Palestinian Hamas militants stand guard on the main road in Khan Younis, in the southern Gaza Strip
Palestinian Hamas militants stand guard on the main road in Khan Younis, in the southern Gaza Strip, on October 17, 2011. The first convoy of Palestinians to be freed by Israel under a landmark prisoner swap, in exchange for soldier Gilad Shalit, left prison early Tuesday heading for the West Bank, public radio reported. © Said Khatib - AFP
Palestinian Hamas militants stand guard on the main road in Khan Younis, in the southern Gaza Strip
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AFP
Last updated: October 18, 2011

Israel starts freeing Palestinian prisoners

Buses carrying 477 Palestinian prisoners were on Tuesday headed for Gaza and the West Bank in the first stage of a swap deal to free captive Israeli soldier Gilad Shalit.

"All of the prisoners have left the prisons," Sivan Weizman, spokeswoman for the Israeli Prisons Service told AFP.

Along the Israel-Gaza border, an Israeli military spokeswoman confirmed that all the prisoners destined for Gaza and those to be deported overseas had reached the Kerem Shalom crossing at the southernmost point of the Israel-Gaza border.

"The third (and final) convoy of prisoners has arrived, everything is going to plan," army spokeswoman Avital Leibovich told AFP, denying there was any delay. She had earlier said the prisoners would enter Gaza around 6:30am (0430 GMT).

An AFP correspondent in Kerem Shalom saw the final two coachloads of prisoners had entered the crossing, escorted by two prison service vans.

The landmark deal between Israel and its bitter Hamas enemy will see Israel freeing a total of 1,027 prisoners in exchange for the release of Shalit, a soldier who has been held by Gaza militants for more than five years.

The long-awaited deal, which was signed last week, is the highest price ever paid by the Jewish state for one person.

And if all goes to plan, it will be the first time in 26 years that a captured soldier has been returned to the Jewish state alive.

Tuesday's operation, which got under way before dawn, will see Israel releasing a first tranche of 477 prisoners, including hundreds who were serving life sentences for deadly attacks.

With all the prisoners in place for the exchange, Israel was waiting for confirmation from either a Red Cross representative or an Egyptian official in Gaza that they had seen Shalit and that he was alive and well.

After receiving confirmation, Israel would then order the release of 27 women prisoners.

The operation got under way before dawn when public radio said 96 prisoners wearing civilian clothes and with their hands and feet manacled had left Ketziot prison in the south en route to Ofer military camp near the West Bank city of Ramallah

Some 297 prisoners are to be released into Gaza, leaving Israel through Kerem Shalom, then being driven along the border to the Egyptian side of the Rafah crossing where they would be greeted by top Hamas figures from the Damascus-based leadership, including exiled chief Khaled Meshaal.

"We are on the way to Rafah with Mussa Abu Marzuk and Sheikh Salah al-Aruri to welcome the liberated prisoners," spokesman Izzat al-Rishq told Hamas's Al Aqsa television in Gaza, referring to Meshaal's deputy and another senior Hamas official.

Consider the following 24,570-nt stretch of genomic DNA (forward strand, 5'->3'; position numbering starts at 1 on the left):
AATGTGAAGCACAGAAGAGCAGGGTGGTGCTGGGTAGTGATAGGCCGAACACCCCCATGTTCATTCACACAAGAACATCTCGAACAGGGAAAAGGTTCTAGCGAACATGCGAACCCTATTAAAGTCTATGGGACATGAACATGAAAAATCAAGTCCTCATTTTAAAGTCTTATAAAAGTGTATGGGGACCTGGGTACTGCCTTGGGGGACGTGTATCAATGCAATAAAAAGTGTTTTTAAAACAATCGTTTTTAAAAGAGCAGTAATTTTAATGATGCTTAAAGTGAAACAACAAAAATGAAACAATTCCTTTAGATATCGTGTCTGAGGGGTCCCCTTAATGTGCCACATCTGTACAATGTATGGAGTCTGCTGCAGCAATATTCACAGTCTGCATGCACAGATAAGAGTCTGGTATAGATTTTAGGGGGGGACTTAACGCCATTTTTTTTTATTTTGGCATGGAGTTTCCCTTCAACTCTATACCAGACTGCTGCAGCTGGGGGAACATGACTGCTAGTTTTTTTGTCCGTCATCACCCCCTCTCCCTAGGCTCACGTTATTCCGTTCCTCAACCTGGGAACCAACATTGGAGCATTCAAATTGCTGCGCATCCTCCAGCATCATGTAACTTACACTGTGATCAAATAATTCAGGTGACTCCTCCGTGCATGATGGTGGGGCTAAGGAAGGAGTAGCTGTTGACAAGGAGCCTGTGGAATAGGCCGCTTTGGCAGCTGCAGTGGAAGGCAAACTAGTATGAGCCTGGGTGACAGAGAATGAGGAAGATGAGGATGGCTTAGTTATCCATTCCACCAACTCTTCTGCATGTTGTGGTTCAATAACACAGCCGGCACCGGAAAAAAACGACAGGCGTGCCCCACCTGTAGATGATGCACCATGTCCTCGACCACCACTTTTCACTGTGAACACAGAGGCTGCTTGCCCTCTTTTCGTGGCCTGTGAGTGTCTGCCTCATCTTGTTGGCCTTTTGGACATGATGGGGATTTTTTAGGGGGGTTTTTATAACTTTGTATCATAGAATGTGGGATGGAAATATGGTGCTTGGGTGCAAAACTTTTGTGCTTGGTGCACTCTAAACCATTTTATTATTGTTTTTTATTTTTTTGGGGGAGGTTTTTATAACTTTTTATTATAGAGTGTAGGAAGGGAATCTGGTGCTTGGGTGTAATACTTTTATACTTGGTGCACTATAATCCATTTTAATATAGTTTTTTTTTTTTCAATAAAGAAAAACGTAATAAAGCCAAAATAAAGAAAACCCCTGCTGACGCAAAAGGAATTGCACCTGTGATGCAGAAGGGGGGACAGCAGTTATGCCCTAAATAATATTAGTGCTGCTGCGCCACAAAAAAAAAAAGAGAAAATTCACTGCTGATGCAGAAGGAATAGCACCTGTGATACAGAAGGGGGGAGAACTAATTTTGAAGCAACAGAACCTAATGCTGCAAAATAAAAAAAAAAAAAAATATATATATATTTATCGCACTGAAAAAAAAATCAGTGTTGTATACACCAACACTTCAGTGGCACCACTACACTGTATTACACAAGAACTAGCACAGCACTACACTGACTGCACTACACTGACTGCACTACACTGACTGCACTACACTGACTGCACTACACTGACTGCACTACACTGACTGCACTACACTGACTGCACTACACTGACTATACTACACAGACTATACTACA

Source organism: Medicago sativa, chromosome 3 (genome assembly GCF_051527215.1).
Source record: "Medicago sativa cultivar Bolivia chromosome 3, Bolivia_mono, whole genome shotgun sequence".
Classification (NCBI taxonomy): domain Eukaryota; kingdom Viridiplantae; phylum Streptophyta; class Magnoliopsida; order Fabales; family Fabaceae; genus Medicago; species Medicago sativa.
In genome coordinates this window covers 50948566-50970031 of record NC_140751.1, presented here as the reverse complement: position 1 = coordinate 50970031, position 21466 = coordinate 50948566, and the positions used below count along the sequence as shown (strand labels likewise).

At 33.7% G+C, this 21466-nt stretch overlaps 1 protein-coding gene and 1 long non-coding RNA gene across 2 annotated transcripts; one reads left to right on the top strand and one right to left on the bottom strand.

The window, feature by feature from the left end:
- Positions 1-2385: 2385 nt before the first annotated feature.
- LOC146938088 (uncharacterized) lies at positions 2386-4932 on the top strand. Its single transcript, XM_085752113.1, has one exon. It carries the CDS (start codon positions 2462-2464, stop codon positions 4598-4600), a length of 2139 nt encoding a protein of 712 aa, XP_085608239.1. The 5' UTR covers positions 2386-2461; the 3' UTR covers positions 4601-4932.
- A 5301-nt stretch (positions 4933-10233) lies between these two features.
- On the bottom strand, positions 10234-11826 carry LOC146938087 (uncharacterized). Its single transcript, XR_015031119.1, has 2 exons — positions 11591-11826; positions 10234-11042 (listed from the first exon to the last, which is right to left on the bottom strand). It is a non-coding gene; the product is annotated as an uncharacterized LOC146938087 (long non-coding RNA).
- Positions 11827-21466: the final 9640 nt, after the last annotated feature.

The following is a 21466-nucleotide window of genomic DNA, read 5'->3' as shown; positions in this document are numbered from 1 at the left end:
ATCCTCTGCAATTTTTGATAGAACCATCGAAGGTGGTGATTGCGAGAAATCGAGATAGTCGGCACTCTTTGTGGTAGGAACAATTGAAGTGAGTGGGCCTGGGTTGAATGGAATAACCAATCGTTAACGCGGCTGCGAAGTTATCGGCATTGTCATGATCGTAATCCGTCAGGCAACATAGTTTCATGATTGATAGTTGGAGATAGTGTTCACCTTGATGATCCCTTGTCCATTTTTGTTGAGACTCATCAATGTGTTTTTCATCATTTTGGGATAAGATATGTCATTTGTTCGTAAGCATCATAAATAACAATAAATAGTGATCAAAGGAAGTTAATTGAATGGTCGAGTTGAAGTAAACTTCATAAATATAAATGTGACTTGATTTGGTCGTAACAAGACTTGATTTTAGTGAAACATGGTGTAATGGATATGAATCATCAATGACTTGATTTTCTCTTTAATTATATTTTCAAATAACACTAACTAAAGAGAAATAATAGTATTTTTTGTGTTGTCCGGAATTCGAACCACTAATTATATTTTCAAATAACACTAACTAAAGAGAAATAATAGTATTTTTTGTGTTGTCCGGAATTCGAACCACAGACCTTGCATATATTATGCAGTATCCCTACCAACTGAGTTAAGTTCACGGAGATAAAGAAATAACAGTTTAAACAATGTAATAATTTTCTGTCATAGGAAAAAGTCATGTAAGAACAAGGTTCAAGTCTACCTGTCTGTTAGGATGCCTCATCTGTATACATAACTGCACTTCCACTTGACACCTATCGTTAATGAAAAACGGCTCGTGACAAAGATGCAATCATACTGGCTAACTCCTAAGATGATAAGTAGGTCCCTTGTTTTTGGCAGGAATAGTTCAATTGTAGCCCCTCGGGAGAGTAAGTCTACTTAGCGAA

"The operation to return Shalit to the Israeli side will take place at the moment we are assured that all the prisoners have arrived at the Egyptian border."

Another 40 prisoners who are to be deported overseas will remain in Egypt before being sent to host countries, which include Turkey, Syria and Qatar.

An AFP correspondent in Kerem Shalom saw the final two coachloads of prisoners arriving at the crossing, escorted by two prison service vans.

There was a very heavy security presence on the roads around the crossing and Ketziot prison, which lies some 50 kilometres (30 miles) further south, AFP correspondents said.

Emotions were running high across Israel, where Shalit, held for over five years, has enormous symbolic importance.

And Palestinian across the West Bank and Gaza were also preparing to give a heroes' welcome to the returning prisoners.

Shalit was a 19-year-old corporal on duty along the Gaza border when he was captured on June 25 2006 by militants from three Gaza-based groups, including Hamas.

Three days after he was snatched, Israel launched a massive military operation against Gaza in a bid to secure his release, which lasted five months and left more than 400 Palestinians dead.

Shalit will briefly enter the Sinai before entering Israel after which he will be flown to Tel Nof airbase in southern Israel where he will meet with his family and meet Israele's leaders.

Shalit's family, his parents Noam and Aviva, his brother Yoel and sister Hadass, left their home in Mitzpe Hila in northern Israel and were taken by helicopter to Tel Nof airbase near Tel Aviv where they were to be reunited with the now 25-year-old soldier, an AFP correspondent said.

Late on Monday, the Israeli Supreme Court rejected an 11th hour appeal against the swap by families who had lost people in Palestinian attacks.

In all, Israel will free 1,027 Palestinians, with a second of 550 to be released within two months.

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